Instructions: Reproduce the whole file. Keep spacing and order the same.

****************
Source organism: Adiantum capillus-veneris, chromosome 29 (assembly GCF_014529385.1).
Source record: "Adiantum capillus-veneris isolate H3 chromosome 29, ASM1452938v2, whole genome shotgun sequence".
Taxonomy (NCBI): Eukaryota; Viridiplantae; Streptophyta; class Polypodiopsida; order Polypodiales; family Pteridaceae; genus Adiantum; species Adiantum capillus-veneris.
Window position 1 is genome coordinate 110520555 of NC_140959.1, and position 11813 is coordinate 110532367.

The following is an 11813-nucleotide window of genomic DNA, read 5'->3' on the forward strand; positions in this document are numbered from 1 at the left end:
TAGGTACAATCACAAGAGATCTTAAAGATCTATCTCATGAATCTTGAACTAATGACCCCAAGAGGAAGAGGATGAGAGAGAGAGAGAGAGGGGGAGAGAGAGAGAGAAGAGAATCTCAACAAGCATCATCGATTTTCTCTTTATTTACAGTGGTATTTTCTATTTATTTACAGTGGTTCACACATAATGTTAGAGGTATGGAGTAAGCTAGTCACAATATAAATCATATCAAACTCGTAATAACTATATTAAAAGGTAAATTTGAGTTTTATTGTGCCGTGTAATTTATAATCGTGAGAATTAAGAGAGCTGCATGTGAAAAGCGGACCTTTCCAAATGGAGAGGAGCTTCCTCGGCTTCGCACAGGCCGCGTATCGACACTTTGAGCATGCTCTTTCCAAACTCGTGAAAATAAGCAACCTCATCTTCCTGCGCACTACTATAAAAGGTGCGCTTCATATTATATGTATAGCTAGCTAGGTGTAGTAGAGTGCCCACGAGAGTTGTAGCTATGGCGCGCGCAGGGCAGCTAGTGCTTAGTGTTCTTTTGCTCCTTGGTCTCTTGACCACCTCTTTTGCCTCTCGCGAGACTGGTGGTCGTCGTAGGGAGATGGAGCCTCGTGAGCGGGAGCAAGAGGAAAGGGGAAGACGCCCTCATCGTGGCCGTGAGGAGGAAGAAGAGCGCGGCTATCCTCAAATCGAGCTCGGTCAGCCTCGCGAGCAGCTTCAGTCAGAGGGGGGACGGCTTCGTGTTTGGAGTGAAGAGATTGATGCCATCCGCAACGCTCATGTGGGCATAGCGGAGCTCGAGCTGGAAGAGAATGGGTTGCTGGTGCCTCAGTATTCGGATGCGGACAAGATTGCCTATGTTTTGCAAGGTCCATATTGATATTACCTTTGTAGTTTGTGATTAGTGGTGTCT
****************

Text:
Source organism: Adiantum capillus-veneris, chromosome 29 (assembly GCF_014529385.1).
Source record: "Adiantum capillus-veneris isolate H3 chromosome 29, ASM1452938v2, whole genome shotgun sequence".
Taxonomy (NCBI): Eukaryota; Viridiplantae; Streptophyta; class Polypodiopsida; order Polypodiales; family Pteridaceae; genus Adiantum; species Adiantum capillus-veneris.
Window position 1 is genome coordinate 110520555 of NC_140959.1, and position 11813 is coordinate 110532367.

The following is an 11813-nucleotide window of genomic DNA, read 5'->3' on the forward strand; positions in this document are numbered from 1 at the left end:
TAGGTACAATCACAAGAGATCTTAAAGATCTATCTCATGAATCTTGAACTAATGACCCCAAGAGGAAGAGGATGAGAGAGAGAGAGAGAGGGGGAGAGAGAGAGAGAAGAGAATCTCAACAAGCATCATCGATTTTCTCTTTATTTACAGTGGTATTTTCTATTTATTTACAGTGGTTCACACATAATGTTAGAGGTATGGAGTAAGCTAGTCACAATATAAATCATATCAAACTCGTAATAACTATATTAAAAGGTAAATTTGAGTTTTATTGTGCCGTGTAATTTATAATCGTGAGAATTAAGAGAGCTGCATGTGAAAAGCGGACCTTTCCAAATGGAGAGGAGCTTCCTCGGCTTCGCACAGGCCGCGTATCGACACTTTGAGCATGCTCTTTCCAAACTCGTGAAAATAAGCAACCTCATCTTCCTGCGCACTACTATAAAAGGTGCGCTTCATATTATATGTATAGCTAGCTAGGTGTAGTAGAGTGCCCACGAGAGTTGTAGCTATGGCGCGCGCAGGGCAGCTAGTGCTTAGTGTTCTTTTGCTCCTTGGTCTCTTGACCACCTCTTTTGCCTCTCGCGAGACTGGTGGTCGTCGTAGGGAGATGGAGCCTCGTGAGCGGGAGCAAGAGGAAAGGGGAAGACGCCCTCATCGTGGCCGTGAGGAGGAAGAAGAGCGCGGCTATCCTCAAATCGAGCTCGGTCAGCCTCGCGAGCAGCTTCAGTCAGAGGGGGGACGGCTTCGTGTTTGGAGTGAAGAGATTGATGCCATCCGCAACGCTCATGTGGGCATAGCGGAGCTCGAGCTGGAAGAGAATGGGTTGCTGGTGCCTCAGTATTCGGATGCGGACAAGATTGCCTATGTTTTGCAAGGTCCATATTGATATTACCTTTGTAGTTTGTGATTAGTGGTGTCT